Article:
The Role of the Media in Childhood Obesity Essay

Decent Essays
The Role of the Media in Childhood Obesity Since 1980 the proportion of overweight children ages 6-11 has tripled. Today about 10% of 2 to 5 year-olds and 15% of 6 to 19 year-olds are overweight. During the same period in which childhood obesity increased, there was also an increase in media targeted to children. Even children ages 6 and under spend as much time with screen media as they do playing outside. Much of the media targeted to children promote foods such as sweets, fizzy drinks and snacks. It is estimated that a child sees approximately 40,000 advertisements a year on TV alone. A few ways researchers have hypothesised that advertisements may contribute to childhood obesity are:…show more content…
Fast food outlets spend 2 million pounds in television ads targeted to children. Recent years have seen an increase in the number of food products being marketed to children through cross-promotions with popular TV and movie characters. A few examples are SpongeBob Cheez-its, Hulk pizzas and Scooby-Doo marshmallow cereal. Fast food outlets also make frequent use of cross-promotions with children’s media characters. McDonalds and Disney have an exclusive agreement under which Happy Meals include toys from top Disney movies. In the past, Happy Meals have also included toys based on the Teletubbies, which is aimed at children under 4. One study found that 1 in 6 food commercials aimed at children promise a free toy. Many commercials also use cartoon characters to sell products to children, which research has shown to be particularly effective in aiding children’s slogan recall and ability to identify the product. Advertisements have also promoted unrealistically thin body types as the ideal, which could possibly encourage teenage girls to engage in unhealthy dieting or eating disorders. This suggests television gives children contradictory messages about eating habits and body image: Be thin but eat fatty foods, sweets and salty snacks. A study carried out by Becker et al into eating disorders in teenage girls aimed to use a naturally occurring setting where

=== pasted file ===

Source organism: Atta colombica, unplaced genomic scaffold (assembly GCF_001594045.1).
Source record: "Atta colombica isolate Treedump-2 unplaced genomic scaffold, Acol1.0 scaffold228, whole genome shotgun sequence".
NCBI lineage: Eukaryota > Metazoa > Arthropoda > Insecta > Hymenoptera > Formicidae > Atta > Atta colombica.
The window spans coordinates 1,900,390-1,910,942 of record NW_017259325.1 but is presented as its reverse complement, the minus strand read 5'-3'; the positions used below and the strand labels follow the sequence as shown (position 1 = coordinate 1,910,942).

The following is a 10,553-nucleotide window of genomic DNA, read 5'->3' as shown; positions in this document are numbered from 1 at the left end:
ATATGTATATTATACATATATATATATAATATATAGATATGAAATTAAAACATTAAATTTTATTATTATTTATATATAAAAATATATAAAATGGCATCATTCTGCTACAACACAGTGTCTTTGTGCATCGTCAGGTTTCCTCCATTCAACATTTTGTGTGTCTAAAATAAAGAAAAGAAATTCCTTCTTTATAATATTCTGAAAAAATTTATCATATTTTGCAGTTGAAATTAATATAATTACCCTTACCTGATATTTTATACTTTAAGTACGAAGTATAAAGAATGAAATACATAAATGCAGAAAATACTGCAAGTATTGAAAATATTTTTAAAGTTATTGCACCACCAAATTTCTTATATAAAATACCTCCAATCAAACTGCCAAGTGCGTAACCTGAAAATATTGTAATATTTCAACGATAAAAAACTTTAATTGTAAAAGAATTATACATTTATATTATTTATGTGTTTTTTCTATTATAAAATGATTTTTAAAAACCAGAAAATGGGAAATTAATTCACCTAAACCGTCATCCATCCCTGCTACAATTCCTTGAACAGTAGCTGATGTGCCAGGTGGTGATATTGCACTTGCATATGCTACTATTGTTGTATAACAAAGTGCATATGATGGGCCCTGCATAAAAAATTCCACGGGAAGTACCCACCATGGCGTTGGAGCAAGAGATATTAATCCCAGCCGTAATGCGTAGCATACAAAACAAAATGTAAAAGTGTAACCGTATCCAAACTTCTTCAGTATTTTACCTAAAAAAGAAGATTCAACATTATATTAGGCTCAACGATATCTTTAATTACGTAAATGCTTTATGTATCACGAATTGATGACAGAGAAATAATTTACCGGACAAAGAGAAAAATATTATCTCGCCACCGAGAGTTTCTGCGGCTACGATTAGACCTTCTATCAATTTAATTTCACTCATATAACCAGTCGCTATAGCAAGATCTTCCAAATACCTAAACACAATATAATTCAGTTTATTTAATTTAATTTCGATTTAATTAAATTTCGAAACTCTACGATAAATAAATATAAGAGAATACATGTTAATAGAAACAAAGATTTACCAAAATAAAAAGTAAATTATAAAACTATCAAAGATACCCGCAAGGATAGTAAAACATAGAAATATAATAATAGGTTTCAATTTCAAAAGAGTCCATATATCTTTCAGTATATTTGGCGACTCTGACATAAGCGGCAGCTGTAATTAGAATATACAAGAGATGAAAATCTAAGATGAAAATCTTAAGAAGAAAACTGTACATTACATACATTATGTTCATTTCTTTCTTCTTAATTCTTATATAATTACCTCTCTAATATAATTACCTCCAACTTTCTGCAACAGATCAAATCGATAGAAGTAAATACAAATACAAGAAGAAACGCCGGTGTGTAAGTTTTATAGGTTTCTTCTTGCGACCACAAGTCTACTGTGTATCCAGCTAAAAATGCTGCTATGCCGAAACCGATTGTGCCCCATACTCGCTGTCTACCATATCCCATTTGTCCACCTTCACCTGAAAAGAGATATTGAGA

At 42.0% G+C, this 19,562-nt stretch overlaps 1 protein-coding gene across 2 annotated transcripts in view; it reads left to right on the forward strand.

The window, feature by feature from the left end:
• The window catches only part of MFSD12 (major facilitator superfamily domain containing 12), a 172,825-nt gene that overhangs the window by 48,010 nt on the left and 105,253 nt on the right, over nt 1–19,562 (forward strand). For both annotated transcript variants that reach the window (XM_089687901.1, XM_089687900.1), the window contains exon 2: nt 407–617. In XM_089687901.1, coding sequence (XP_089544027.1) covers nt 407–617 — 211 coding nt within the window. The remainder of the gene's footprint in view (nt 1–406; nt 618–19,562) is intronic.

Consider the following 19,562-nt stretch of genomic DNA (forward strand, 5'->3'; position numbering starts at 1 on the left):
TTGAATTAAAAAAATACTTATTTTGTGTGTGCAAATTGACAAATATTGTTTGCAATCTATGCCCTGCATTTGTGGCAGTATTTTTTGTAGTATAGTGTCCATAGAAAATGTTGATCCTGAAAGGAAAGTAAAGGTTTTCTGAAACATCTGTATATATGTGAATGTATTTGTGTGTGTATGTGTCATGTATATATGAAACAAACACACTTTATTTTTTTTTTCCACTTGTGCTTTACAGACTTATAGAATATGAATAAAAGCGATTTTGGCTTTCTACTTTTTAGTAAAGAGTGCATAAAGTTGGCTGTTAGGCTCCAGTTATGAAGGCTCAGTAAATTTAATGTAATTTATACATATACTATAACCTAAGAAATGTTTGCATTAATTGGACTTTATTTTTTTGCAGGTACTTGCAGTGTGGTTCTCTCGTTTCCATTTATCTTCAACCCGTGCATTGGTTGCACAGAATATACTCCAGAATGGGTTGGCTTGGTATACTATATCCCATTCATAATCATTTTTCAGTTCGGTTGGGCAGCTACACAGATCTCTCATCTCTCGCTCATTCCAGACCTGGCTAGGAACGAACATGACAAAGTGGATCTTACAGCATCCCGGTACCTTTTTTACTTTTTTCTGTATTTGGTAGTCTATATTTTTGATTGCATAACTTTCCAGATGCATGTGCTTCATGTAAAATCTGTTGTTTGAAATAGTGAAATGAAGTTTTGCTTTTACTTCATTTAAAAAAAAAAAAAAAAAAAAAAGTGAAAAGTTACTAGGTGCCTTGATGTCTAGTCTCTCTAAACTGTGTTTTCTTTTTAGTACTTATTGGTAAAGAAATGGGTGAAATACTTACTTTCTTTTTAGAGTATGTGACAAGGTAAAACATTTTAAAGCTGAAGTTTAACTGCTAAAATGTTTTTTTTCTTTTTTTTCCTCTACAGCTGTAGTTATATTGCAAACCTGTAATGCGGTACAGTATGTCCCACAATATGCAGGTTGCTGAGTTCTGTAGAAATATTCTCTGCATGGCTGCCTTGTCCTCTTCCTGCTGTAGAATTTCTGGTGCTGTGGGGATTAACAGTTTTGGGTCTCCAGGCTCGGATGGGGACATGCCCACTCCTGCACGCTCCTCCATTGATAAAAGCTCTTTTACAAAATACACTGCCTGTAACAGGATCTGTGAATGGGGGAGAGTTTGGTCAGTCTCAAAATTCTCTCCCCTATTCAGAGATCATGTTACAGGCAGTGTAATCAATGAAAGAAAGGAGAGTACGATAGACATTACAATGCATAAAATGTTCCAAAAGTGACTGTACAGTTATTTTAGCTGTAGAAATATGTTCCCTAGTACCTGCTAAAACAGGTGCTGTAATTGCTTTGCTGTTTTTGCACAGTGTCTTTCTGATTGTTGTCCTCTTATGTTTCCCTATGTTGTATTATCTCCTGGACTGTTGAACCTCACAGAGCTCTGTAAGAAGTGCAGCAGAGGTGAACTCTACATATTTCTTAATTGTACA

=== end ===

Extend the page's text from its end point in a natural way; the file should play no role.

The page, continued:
Get Access